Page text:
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Rise of the Blood Royal: Volume III of the Destinies of Blood and Stone Hardcover – December 26, 2007
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From Publishers Weekly
The chilling conclusion to Newcomb's majestic but sometimes ponderous trilogy (after March into Darkness) suggests that the bloody, centuries-old War of Attrition between the countries Rustannica and Shashida may never end. Evil wizard Gracchus Junius is determined to persuade the impoverished Rustannica Emperor Vespasian, whose magical gifts far exceed those of all other Rustannica wizards combined, to destroy Shashida with banned magic and steal all its gold. Meanwhile, Prince Tristan and Princess Shailiha of the distant country Eutracia, talented magicians destined to end the War of Attrition, are struggling to learn to use the magical substance known as subtle matter and find the subterranean Azure Sea that will take them to Shashida. Those who haven't read earlier installments and the preceding trilogy may feel a bit lost amid the intricate magical systems and large cast, but Newcomb juggles the various plots and people with aplomb. (Dec.)
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PRAISE FOR ROBERT NEWCOMB
The Destinies of Blood and Stone
A March Into Darkness
“[An] epic fantasy saga . . . vividly portrays the ongoing struggle between good and evil. Reminiscent in scope and detail of the works of Terry Goodkind and Robert Jordan.”
“Meticulously plotted action . . . another megafantasy along the lines of Robert Jordan’s Wheel of Time.”
The Chronicles of Blood and Stone
The Fifth Sorceress
“[Robert Newcomb] springs into fame and literary maturity in a single bound. . . . Tristan is the novel’s main strength, an intriguing and all-too-human hero who becomes a dashing warrior challenging an empire.”
The Gates of Dawn
“Impressive . . . These personifications of light and dark are beautifully and vividly drawn. The intense emotions on both sides are expressed with astuteness and feeling.”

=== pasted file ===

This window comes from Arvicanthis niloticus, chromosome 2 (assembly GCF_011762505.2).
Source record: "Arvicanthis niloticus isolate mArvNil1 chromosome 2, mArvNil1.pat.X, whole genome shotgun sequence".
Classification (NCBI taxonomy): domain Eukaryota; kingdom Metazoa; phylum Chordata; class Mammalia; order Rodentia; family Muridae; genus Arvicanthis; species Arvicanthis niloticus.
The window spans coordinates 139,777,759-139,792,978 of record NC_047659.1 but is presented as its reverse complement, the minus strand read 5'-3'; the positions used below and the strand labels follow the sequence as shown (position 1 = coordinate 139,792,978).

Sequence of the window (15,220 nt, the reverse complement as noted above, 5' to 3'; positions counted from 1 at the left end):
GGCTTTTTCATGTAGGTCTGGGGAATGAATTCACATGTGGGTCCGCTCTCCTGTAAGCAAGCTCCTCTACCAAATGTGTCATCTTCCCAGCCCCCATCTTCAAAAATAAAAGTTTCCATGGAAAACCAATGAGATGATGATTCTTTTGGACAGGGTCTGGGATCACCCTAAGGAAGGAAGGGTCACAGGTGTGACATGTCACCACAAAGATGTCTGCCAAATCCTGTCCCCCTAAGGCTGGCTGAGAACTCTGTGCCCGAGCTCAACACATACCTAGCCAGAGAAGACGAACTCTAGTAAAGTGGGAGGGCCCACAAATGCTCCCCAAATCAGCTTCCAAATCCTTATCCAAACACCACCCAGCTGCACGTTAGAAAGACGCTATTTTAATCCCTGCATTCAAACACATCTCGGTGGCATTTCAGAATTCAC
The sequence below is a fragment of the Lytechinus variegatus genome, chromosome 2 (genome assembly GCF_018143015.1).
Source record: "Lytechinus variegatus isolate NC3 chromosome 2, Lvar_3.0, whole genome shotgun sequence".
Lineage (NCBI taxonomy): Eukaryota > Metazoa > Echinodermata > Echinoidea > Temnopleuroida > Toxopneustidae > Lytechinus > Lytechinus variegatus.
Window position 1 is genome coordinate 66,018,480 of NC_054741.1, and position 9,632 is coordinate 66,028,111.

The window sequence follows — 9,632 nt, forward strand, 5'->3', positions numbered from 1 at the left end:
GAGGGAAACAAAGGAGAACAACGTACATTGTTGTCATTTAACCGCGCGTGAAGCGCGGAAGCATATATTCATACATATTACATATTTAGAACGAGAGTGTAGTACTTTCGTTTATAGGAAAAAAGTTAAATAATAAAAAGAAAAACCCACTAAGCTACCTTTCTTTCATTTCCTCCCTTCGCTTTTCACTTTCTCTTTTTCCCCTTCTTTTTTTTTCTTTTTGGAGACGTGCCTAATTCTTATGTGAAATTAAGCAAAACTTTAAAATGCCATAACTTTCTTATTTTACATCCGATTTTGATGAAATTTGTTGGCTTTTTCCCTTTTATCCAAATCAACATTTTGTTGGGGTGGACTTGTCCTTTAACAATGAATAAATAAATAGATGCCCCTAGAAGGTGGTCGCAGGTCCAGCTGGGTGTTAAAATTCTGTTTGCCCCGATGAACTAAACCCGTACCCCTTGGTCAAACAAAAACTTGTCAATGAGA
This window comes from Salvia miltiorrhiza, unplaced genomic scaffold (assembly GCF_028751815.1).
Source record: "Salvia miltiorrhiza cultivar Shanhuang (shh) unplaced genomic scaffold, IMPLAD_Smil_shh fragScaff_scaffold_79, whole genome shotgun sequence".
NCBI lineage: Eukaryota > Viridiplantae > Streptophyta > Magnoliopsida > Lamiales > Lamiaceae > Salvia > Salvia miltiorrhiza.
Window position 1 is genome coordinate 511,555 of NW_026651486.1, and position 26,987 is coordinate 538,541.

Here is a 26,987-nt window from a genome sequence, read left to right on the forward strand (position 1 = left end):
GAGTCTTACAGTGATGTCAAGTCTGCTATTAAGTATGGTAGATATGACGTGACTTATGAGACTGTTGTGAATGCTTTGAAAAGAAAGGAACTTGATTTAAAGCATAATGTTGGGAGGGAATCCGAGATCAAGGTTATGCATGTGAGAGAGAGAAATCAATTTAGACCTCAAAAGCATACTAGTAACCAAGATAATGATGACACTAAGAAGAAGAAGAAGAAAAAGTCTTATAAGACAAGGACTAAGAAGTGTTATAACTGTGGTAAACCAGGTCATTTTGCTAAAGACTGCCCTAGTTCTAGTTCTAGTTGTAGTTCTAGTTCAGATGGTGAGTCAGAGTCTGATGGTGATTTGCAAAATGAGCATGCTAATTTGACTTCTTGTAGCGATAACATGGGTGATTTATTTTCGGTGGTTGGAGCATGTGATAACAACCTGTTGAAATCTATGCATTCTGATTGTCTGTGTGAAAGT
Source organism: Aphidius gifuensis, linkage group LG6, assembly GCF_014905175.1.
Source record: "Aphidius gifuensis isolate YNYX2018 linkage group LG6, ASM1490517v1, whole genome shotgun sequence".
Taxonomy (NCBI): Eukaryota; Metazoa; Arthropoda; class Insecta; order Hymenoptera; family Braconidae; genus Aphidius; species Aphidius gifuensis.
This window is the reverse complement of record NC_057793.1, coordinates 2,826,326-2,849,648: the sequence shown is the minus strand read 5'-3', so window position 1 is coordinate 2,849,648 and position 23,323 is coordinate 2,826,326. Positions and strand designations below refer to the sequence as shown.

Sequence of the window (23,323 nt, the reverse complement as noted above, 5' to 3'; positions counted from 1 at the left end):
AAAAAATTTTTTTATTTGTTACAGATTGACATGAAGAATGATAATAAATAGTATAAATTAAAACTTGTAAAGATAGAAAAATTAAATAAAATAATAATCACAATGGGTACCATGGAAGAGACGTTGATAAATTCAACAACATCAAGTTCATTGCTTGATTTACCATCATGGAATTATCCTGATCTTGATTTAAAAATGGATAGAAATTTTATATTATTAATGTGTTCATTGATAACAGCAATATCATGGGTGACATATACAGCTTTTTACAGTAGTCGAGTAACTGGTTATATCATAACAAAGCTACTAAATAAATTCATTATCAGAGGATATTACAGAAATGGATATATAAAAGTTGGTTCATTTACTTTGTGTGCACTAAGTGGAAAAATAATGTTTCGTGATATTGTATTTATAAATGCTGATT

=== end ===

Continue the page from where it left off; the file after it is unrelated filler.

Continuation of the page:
The Scrolls of the Ancients
“Plenty of adventure and magic . . . continues Robert Newcomb’s tradition of mixing adventure with an interesting and well-realized magical world.”
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This series was one of the first I read after starting to read a number of fantasy novels and enjoying them. I think the story behind this series is a pretty slick one. And I think this series could have been really good. In fact, if you are not particularly well read in the fantasy genre you very well might think this is a wonderful series. I know I did originally. But then I read a series by Carol Berg, then a series by Juliet Marillier, two series by Jacqueline Carey, and one by Brandon Sanderson. A couple of months ago I sat down and read Patrick Rothfuss' novel "The Name of the Wind." These authors have taken good stories and presented them very well in my humble opinion. They are true wordsmiths. Two days ago I picked up "Rise of the Blood Royal" and read it in a couple hours. I found it to be a hassle to read. I just did not like the way the author told his story. There's lots of rehash of things said and done previously that need not have been repeated throughout. So much is told bluntly instead of things being said whereby I'm expected to pick up on subtle comments and make inferences to follow the storyline. In a way I felt like the author was treating me like a 1st grader and had no confidence in me to understand the story without him drilling it into me.
So much of the first five books are summarized in this book that I almost recommend you read this book before tackling the first five. I'm sure if you read this book first you will be able to plow through the first five really quickly, and then you can reread this 6th book again to get a real solid understanding of the overall story. But if you are looking for a series that is written by a wordsmith and want to slowly turn the pages and digest every paragraph to have fun, then skip this series altogether. You won't find that here. 3 stars!
As a reader, these 6 books have held me spellbound night after night for the last 2 1/2 months! Even if Mr Newcomb never gets another to pick up on the contract, you should still read the 6 because alot of loose ends are tied up by the end of book 6, enough so that the average fan would be happy with them only - and only slightly upset that this is it.
I like to find out what's going to happen to Tristan and his sister, but at this rate, it's just gonna be a war between the Roman and the Japanese. The military and social hierarchy are pretty much the same as one would see in real life. What's the point of reading if one could already figure out the details.
Not sure if i should be sad when the publishers drop him